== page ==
Both the Copper Tubing, and brass fittings to attach the tubing to the top of the pressure cooker, had a 3/8" outside diameter, so I needed the Silicone High Temperature tubing with an inside diameter of 3/8". I figured I needed about six feet.
This is six feet of Silicone High Temperature Tubing purchased from a home brew shop.
When we finally had all the parts in hand, I headed for the shop to start making the Condenser Coil for the Cooler Tank. I had a two gallon bucket that had an inside diameter of 8" at the bottom and 9" at the top, and the height was 9-1/2". I wanted the condenser coil to be smaller than the 8" bottom diameter, and the coil that came out of the box started at 11". I began carefully reworking the coil so that they would have an outside diameter of approximately 7". My plan was to use two quart frozen juice bottles in the center to assist in cooling, and this size coil would allow for that, and still be an inch or so away from the walls of the bucket.
When I completed the coil, I wasn't happy. When you set the coil up on end on the bench, gravity came into play and the coils would slowly start collapsing down on themselves. I wanted the coils to stay a predetermined space from each other and do so in a permanent manner. I also didn't want to suspend the coil from the top of the bucket, as it was my feeling that they would still wiggle around, and I wanted this thing rock solid.
Back at the drawing board, I determined that if I made some type of frame where each coil could be attached at a specified distance, and somehow attach this frame to the bottom center of the bucket, it would be permanent and solid. Looking around I found some Punched Flat Bar made from zinc coated steel (available at Home Depot) and I thought this might just be what I was looking for. I was able to bend the flat bar into a "U" shape that would fit around the outside of the coils. I made sure that when I bent it, the holes on one side were slightly higher that the holes on the other. My idea was to use strong zip-ties to secure the coils to this "U" shaped frame. With the holes offset, this would ensure the coils continued in an upward spiral, which is necessary when the steam is condensed back to water and needs to flow down the coils. If one coil faces in an upward angle, or is higher that the one across from it, the water will not flow down, and this could also cause pressure to build up back to the pressure cooker.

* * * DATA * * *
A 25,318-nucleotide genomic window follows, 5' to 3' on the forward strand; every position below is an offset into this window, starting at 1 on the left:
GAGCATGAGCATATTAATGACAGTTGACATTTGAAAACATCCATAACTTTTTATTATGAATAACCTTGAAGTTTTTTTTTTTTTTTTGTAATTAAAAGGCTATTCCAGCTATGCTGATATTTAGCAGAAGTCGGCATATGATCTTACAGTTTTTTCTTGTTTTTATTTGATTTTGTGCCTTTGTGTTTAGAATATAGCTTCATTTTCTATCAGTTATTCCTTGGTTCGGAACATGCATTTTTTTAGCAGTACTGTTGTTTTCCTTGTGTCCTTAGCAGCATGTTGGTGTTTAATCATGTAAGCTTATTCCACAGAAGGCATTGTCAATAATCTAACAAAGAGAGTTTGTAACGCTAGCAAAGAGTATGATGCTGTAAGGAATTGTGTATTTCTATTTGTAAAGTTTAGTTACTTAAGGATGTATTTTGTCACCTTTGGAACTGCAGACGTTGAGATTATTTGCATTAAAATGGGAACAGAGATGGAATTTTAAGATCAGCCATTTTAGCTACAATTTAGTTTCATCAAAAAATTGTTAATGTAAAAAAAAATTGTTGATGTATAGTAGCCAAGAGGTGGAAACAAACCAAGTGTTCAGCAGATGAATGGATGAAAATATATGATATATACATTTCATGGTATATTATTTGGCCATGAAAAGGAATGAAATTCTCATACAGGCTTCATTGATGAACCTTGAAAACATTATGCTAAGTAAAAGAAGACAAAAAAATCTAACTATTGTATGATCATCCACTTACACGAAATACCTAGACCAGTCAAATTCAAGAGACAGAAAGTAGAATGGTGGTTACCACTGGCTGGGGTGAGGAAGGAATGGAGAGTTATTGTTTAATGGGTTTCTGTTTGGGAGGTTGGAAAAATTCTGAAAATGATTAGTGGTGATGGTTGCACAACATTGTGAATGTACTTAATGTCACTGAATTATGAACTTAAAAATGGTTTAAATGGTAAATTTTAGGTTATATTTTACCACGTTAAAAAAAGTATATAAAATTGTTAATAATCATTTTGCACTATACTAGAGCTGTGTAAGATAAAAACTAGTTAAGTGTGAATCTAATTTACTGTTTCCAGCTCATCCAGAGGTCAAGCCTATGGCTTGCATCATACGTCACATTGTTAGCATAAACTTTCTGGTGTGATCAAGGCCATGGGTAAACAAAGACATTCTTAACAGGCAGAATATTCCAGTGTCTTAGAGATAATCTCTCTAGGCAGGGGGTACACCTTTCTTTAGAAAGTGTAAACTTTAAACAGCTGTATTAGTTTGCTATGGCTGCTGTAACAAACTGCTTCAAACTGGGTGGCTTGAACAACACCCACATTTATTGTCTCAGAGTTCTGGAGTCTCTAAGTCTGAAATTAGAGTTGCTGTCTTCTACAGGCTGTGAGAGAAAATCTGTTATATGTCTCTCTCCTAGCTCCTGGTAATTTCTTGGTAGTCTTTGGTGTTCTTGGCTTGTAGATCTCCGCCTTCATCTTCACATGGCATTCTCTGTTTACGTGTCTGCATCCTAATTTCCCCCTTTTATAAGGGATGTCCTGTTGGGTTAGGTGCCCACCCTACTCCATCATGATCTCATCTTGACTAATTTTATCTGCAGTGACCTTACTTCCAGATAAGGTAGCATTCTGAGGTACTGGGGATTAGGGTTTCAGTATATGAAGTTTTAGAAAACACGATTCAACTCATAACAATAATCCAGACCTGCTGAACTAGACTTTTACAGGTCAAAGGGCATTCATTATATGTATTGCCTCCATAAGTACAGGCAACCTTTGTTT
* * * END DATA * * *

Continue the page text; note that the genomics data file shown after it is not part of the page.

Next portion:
The idea worked as planned, but it would not set upright in the bucket. So I riveted a cross bar, made from the leftover Punched Flat Bar, on the bottom of the "U" shaped frame and this solved the problem. The Condenser coil was now ready to mount permanently into the cooler bucket.
This is a top view of the completed Condenser Coil.
This is a side view of the Condenser Coil attached to the "U" shaped frame.
A bottom view of the Condenser Coil and the "X" shaped frame to keep the coil upright.
A view of the Condenser Coil next to the two gallon bucket it will be mounted in.
I needed to mount the condenser coil in the two gallon bucket in a manner where the outlet tube at the bottom would protrude from the side of the bottom of the bucket, and the inlet tube at the top protruded from the top side of the bucket. I didn't want the inlet tube to stick up above the top of the bucket because for storage, I wanted to be able to put the lid on the bucket and store the pressure cooker on top.